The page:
Some of the roles that may typically have an on-call rotation include:
- IT Engineers
IT engineers manage the IT infrastructure and have a well-developed understanding of the systems. So oftentimes they are included in the on-call rotation and are responsible for addressing issues that arise within critical systems after hours.
With their advanced expertise and their ability to diagnose and resolve critical issues in important systems, it is crucial that there are IT engineers available 24/7, to ensure seamless service operations.
- Help Desk/Support Staff
A lot of the time clients require a company’s service outside of normal business hours, and if they run into a service issue they do not want to wait until the morning to get it fixed. If teams do not have an on-call support staff to handle client issues, their reputation may be tarnished considering that continuous service delivery is expected.
Support staff is on an on-call rotation so that they can immediately resolve client specific issues and ensure their satisfaction even after hours.
- Security Analysts
Security analysts ensure that there are no vulnerabilities within critical systems that could put the security of the systems, data, or the organization at risk. They are knowledgeable about cybersecurity threats and possess the ability to identify and promptly respond to security incidents.
Cyberattacks are not limited to office hours, so security engineers must be available 24/7 to mitigate the potential damage on an organization’s infrastructure or loss of sensitive data.
- DevOps Engineers
DevOps must ensure that the software that they are responsible for is reliable and available at all times. With an advanced understanding of their systems and software, they can quickly resolve critical issues that may occur after hours.
It is important that DevOps are on an on-call rotation so that they can prevent further service interruptions faced by clients.
- Site Reliability Engineers
There are many incidents that could affect system performance after hours and it is the site reliability engineers’ job to maintain the continuous delivery of optimal services.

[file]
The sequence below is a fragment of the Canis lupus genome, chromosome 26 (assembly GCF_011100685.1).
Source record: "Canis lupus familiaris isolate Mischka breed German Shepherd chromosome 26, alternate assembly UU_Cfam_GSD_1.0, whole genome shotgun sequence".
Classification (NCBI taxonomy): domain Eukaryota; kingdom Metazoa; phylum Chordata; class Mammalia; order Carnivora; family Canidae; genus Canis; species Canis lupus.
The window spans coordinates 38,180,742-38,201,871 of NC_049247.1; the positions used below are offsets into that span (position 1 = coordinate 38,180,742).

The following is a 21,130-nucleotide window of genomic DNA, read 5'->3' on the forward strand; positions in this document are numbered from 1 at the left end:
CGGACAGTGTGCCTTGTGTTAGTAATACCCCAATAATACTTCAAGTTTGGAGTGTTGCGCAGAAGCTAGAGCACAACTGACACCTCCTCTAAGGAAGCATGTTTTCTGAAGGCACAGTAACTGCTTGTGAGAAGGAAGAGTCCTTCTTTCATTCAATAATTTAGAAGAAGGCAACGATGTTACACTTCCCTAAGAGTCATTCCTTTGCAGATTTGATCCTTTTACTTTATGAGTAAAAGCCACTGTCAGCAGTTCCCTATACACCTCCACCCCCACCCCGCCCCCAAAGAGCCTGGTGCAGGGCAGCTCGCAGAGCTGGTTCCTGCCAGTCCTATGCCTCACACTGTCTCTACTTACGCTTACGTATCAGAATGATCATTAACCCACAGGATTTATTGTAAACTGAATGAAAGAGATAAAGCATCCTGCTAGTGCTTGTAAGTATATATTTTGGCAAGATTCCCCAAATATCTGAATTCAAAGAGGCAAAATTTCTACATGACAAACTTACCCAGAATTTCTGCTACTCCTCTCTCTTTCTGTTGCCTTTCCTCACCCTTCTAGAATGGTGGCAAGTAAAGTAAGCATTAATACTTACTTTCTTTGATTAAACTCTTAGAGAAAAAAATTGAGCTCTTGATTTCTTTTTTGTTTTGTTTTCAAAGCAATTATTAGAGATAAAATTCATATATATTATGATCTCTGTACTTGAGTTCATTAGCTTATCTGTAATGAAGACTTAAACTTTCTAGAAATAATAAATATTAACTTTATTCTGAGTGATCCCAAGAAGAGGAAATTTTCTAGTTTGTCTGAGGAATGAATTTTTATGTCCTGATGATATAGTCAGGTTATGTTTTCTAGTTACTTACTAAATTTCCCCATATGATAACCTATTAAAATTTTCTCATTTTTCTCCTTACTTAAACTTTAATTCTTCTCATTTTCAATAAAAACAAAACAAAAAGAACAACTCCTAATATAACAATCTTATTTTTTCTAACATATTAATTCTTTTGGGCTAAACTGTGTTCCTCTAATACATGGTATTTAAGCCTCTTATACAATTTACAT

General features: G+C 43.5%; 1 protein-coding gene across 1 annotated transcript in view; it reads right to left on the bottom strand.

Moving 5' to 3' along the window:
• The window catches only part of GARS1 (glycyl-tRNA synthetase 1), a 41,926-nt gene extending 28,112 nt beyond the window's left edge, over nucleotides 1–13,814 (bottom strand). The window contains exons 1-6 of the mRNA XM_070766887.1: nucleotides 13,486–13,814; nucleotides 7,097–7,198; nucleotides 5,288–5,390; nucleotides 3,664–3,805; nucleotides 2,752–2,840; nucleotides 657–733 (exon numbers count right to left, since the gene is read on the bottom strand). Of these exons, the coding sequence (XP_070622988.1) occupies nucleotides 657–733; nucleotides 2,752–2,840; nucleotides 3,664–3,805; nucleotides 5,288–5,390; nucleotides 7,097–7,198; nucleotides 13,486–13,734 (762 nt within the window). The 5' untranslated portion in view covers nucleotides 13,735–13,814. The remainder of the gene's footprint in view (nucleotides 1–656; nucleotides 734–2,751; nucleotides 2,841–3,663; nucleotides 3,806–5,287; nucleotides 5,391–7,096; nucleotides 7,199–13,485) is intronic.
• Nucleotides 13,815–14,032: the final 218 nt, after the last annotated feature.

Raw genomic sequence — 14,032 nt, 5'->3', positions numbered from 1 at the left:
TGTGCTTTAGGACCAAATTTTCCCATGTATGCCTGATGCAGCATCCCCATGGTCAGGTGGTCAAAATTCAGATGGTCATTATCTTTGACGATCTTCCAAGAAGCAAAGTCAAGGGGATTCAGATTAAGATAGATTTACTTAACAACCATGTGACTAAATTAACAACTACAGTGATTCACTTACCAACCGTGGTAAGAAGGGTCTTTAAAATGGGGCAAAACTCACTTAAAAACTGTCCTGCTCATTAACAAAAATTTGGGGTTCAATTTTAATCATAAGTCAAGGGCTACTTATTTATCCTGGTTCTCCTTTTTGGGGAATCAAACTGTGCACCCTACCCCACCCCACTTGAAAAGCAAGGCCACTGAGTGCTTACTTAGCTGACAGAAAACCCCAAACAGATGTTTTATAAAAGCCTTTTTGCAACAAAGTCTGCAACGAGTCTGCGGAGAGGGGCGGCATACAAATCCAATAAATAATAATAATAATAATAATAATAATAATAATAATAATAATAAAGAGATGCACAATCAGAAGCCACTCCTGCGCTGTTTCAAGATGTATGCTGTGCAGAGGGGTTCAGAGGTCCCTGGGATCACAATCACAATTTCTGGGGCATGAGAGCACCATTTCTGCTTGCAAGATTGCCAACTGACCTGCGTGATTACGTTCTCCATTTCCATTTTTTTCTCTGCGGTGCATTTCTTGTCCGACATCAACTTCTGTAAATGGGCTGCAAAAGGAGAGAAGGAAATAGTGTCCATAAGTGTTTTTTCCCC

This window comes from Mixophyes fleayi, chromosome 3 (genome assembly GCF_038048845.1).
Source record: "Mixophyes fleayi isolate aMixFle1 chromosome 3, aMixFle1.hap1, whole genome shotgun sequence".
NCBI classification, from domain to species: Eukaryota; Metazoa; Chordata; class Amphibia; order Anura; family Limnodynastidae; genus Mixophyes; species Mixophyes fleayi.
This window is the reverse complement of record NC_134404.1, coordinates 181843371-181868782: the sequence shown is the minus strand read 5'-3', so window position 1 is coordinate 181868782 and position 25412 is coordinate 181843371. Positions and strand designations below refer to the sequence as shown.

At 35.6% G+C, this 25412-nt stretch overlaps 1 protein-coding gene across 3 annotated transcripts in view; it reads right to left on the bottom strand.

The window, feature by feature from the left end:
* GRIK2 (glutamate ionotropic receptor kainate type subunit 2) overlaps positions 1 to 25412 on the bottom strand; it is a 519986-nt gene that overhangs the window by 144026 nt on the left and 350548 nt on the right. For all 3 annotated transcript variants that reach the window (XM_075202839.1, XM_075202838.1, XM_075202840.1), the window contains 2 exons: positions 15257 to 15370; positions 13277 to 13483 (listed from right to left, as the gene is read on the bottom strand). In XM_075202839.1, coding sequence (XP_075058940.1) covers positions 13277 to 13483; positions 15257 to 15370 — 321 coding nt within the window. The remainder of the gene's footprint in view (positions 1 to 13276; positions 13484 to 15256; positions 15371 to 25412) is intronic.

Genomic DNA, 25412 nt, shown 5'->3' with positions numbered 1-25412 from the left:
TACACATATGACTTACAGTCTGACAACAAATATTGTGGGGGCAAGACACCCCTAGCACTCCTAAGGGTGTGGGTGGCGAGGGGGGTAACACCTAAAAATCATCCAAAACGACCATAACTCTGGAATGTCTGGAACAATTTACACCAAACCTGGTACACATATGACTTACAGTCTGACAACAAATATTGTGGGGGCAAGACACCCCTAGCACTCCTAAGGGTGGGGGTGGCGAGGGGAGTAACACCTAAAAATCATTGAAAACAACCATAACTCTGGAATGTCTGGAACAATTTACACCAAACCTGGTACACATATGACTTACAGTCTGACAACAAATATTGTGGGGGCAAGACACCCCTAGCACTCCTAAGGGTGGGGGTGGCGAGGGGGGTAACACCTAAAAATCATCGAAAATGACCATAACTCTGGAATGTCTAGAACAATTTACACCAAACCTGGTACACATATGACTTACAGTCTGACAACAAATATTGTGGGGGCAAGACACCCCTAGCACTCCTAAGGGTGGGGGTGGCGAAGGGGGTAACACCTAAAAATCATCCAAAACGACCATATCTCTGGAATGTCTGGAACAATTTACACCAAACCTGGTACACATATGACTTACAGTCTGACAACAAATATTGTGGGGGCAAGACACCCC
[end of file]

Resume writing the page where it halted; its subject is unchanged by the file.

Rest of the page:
So, they are a part of the on-call rotation to quickly diagnose and resolve issues, ultimately ensuring the reliability of critical systems and services.
What are the Responsibilities for On-Call Engineers?
On-call engineers have multiple responsibilities that go beyond being available after hours. It is important that before their first on-call shift, engineers are aware of all the on-call procedures and company policies.
So, it is essential that these responsibilities are clearly outlined by management, to ensure smooth after hours operations:
- Incident Response
One of the top priorities for on-call engineers is incident response, and while that is rather intuitive, it is essential to maintaining continuous service delivery after hours.
When the responder receives an alert, they must categorize and prioritize it, if they do not have an automated way of doing so. The main goal of incident response is to resolve an incident as quickly as possible, so that they can prevent prolonged damages.
So, if they consider the incident high-priority, it is their responsibility to follow the response plan and do all that they can to resolve the critical incident.
On-call staff is also responsible for diagnosing incidents that occur after hours. They must analyze current and historical data in order to identify the origin of the incident.
By determining the cause, IT teams can detect system vulnerabilities that will allow them to effectively resolve the incident and avoid recurrences. They also must document their findings and insights, to enhance the knowledge base and provide valuable insights for future incident resolution.
Along with documenting the diagnosis, on-call staff must have a way to document incidents, and what they have done to mitigate their effects. There are many ways to record this information, so it is crucial that the on-call staff is trained on how and where your organization documents this data.